“You know what’s sad? Martin Luther King stood for non-violence. And I don’t care where you are in America, if you’re on Martin Luther King Boulevard, there’s some violence going down.” –Chris Rock
Many people in the U.S. have heard the comedy routine by Chris Rock talking about the violence on Martin Luther King Boulevard. Part of great comedy is the comedian’s ability to tap into the stereotypes and nuances of society, exaggerate them and laugh heartily. Chris Rock did exactly that. There is a fairly pervasive stereotype that locations named after Martin Luther King, Jr. (MLK) are in bad neighborhoods, substandard, and even violent. Focusing in on schools named for MLK, there is a wide belief that these schools should be avoided as they are under-performing institutions serving poor, minority children.
Naming schools in honor of MLK has continuously raised controversy. In the early 1970’s in Omaha, Nebraska, members of the Black community spoke out against putting a school named in honor of MLK in the heavily Black section of northern Omaha because they felt it would cause further segregation (School’s website). In 1998, a controversy arose in Riverside, CA over the plan to name a new high school after MLK in an area that was predominately White. Many parents expressed concerns that their children would be perceived as coming from a Black school and that perception would hurt the children’s college prospects. People also expressed concerns that MLK was not relevant to the area and should not have a school named for him (Alderman 2002). As recently as June 18, 2009, Dr. Ben Chavis, advisor emeritus and former principal of American Indian Public Charter School, on the Bill Handel Show on KFI 640 in Los Angeles, stated:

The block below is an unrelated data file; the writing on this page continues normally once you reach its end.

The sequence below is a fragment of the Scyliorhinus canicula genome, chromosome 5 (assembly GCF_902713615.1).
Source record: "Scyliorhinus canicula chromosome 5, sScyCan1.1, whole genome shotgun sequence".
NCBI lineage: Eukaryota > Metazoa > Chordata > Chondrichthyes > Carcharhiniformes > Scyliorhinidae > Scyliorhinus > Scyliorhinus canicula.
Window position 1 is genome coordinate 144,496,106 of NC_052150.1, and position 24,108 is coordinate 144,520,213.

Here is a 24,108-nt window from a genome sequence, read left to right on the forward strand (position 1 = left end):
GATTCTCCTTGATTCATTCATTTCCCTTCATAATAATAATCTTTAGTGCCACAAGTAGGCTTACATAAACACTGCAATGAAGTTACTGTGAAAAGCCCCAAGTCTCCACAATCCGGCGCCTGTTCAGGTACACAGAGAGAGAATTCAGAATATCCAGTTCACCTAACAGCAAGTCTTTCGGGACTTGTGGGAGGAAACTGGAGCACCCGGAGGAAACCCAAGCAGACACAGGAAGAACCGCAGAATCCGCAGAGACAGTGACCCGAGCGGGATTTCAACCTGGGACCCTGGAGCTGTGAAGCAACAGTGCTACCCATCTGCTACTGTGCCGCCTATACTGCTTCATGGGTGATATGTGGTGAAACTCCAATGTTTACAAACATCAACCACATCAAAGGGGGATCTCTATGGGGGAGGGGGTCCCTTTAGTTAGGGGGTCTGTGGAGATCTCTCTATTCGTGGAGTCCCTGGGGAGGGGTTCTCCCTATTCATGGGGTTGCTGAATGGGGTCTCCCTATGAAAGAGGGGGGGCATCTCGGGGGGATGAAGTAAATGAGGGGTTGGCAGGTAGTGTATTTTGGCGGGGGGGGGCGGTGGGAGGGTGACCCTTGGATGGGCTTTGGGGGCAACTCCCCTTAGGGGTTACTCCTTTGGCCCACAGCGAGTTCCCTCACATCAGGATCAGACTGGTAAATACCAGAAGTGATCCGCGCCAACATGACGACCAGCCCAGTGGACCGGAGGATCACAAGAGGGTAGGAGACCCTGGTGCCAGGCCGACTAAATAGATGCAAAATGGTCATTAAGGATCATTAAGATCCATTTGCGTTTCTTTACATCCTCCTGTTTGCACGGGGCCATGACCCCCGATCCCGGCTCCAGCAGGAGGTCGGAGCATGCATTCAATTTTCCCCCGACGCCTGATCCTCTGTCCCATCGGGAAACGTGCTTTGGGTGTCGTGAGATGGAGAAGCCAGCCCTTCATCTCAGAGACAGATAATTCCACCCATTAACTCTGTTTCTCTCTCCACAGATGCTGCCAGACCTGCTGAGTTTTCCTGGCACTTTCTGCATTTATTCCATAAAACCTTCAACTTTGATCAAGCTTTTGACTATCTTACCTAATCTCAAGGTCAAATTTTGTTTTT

“I’m Indian. Why can’t something good be called American Indian? Most schools called American Indian or Cesar Chavez or Martin Luther King, they suck! If you want to check out a bad school, call it after a minority […]or the streets, Martin Luther King Way. Don’t hang out on Martin Luther King Way, you’ll get jumped.[…] They name these schools and we’re embarrassing our former leaders by doing that because Martin Luther King wouldn’t want all these losing schools after him.”
This stereotype where MLK schools are often perceived as being rough, inner-city schools with low academic performance inspired this research paper. While Dr. Alderman addressed the perception of MLK schools as being “Black schools” in his 2002 research published in Urban Geography, his focus is from the perspective of a cultural geographer with more of a focus on location and dispersal. The focus of the research herein is to directly address the concept of MLK schools churning out uneducated citizens more so than other neighborhood schools. To address this issue, a sample of over 100 MLK schools is examined as to racial composition, percentage of students receiving free/reduced lunch or classes as “economically disadvantaged”, and academic proficiency as quantified on NCLB testing. This data will also be collected on a sample of non-MLK schools within 5 miles and within the same district as each MLK school in order to compare whether or not MLK schools are really doing any worse than the other schools in the neighborhood.